“EVEN before Brexit was official, we were suffering the consequences. It was like a big negative PR for the UK.”
Claire Hunter, Principal of the Basil Paterson Edinburgh School of English, has witnessed the devastating impact the past few years have had on the city’s English teaching industry.
Once one of the UK’s main hubs for the youth, student and study travel market, which the Tourism Alliance valued at £27billion, Edinburgh’s industry has seen a dramatic decline .
The 14 British Council-accredited English-language schools operating “before Brexit was official” are down to six. This decline cannot be attributed to Brexit alone, as Covid has ravaged the industry.
The pandemic outbreak in 2020 saw an ‘unprecedented’ 83.6% drop in student numbers, according to a report by industry body English UK. This was compounded by a further decline of 35.7% in 2021.
In Scotland, the effects were even worse, particularly among younger learners. While 12,789 under 18s came from overseas to study English in Scotland in 2019, in 2021 there were just 26, a 99.8% drop.
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The evaporation of students due to Covid, combined with a controversial failure to extend to English-language schools commercial rate relief given to other companies, has seen some colleges fold in entirely.
Melanie Butler, editor of industry publication EL Gazette, pointed to Oxford and Cambridge, which had English teaching industries on a similar scale to Edinburgh before Covid. In Oxford, where businesses have not received tariff relief, schools have closed. In Cambridge, where the tax was lifted, no one did.
Basil Paterson had run three schools in Edinburgh before Covid, but they were forced to merge into one to survive. Hunter says there is no doubt that at least one of those closures was purely due to Covid.
But as the country enters a post-pandemic phase, hopes of reaching the kinds of numbers seen in 2019 are extremely low.
Hunter says Basil Paterson’s student numbers week-over-week are down about 50% from 2019 numbers. ‘We have a totally different landscape,’ says school principal .
Alba English, another of Edinburgh’s six schools that have survived the past three years, has suffered a similar decline.
Chris Russell, the school’s principal, told the National that the sector had been “absolutely hammered” by the combined Covid and Brexit crises. But he left no doubt about the responsibility for the current state of the industry.
“We are still open,” he says, “but our headcount remains significantly lower than in 2019 – and we also employ fewer teachers than then. Comparing April 2019 to April 2022, we are down a little over 60% in terms of student numbers. I think it’s no longer Covid, but Brexit.”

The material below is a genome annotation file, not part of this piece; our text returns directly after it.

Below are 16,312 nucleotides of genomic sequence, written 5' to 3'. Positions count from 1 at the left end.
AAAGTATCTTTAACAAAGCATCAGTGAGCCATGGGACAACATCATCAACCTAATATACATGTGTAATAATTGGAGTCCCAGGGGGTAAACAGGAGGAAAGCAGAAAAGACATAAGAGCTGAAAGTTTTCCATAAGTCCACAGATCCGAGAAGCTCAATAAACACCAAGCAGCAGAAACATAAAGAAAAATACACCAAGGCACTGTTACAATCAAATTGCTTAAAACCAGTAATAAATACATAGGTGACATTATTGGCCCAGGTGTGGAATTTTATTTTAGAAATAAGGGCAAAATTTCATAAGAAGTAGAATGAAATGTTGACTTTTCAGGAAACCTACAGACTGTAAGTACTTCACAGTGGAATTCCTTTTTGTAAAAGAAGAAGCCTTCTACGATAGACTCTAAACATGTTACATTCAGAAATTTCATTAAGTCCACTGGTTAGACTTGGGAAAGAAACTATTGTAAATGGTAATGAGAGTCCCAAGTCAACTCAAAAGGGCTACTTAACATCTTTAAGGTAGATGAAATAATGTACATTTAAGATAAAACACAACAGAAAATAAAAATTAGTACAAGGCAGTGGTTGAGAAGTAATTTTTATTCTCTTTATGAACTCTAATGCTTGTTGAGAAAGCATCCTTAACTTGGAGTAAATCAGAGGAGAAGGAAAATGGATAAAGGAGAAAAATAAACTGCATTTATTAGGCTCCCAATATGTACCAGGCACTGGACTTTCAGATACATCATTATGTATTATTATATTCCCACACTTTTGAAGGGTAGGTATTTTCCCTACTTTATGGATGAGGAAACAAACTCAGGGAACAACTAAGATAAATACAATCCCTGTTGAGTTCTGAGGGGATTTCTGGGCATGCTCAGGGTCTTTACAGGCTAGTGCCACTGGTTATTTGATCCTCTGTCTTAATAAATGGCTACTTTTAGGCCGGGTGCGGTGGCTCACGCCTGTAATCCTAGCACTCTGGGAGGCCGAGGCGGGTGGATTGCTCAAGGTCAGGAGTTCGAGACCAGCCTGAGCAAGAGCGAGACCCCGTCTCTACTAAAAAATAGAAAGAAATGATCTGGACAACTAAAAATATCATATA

Alba English runs courses for adults, many of whom would have come to work in hospitality or other low-paying roles while learning English in formal classes in their spare time. However, Brexit has made such a study arrangement illegal for EU citizens who previously could work here without issue.
“That market is gone and won’t come back,” says Russell, “unless there’s a change of heart in Westminster, which we can’t imagine. The state of the industry is now Brexit.
Russell, who The National spoke to last Wednesday, will have left the industry entirely by the time this story runs.
‘I’ve worked here all through Covid and Brexit,’ he says, ‘but I just don’t really see a future for it [the industry]so I’m off to retrain for something different.
Russell is far from the only teacher to leave the struggling industry, with Hunter saying her school is finding it increasingly difficult to recruit.
And teacher training courses – organized for educators from other countries who might teach English or other subjects in the language – have also been decimated.
Hunter says the teacher courses held at Basil Paterson College had drawn about 60 people each year. That number is expected to drop to around 15 this year, and “three or even none” in 2023.
UK ENGLISH’s Jodie Gray warned: “The real impact of Brexit has yet to be fully realised. Our clientele – mainly European teenagers and young adults – are looking for alternatives to UK studies due to our post-EU border policies.
Another post-Brexit policy that has hammered British industry – anecdotally sending European students to other English language learning hubs such as Ireland and Malta – is the Conservative government’s new requirement that children travel with passports instead of identity cards.
Butler says this is one of the main challenges facing the industry, as the vast majority of students do not have passports and are unlikely to go through the bureaucracy necessary to obtain one. one simply for a trip to the UK.
Since the passport requirement was introduced in October 2021, the Tourism Alliance said in a report that “the market has crashed”.
Hunter estimated that as few as 10% of students in any one class can hold a passport.
Butler says the rule will have a significant impact on Scotland’s university system, which she says is arguably the best in the world.
The pipeline of foreign students from language schools to higher education is well established and, according to Butler, the decline in the industry may well lead to a decline elsewhere.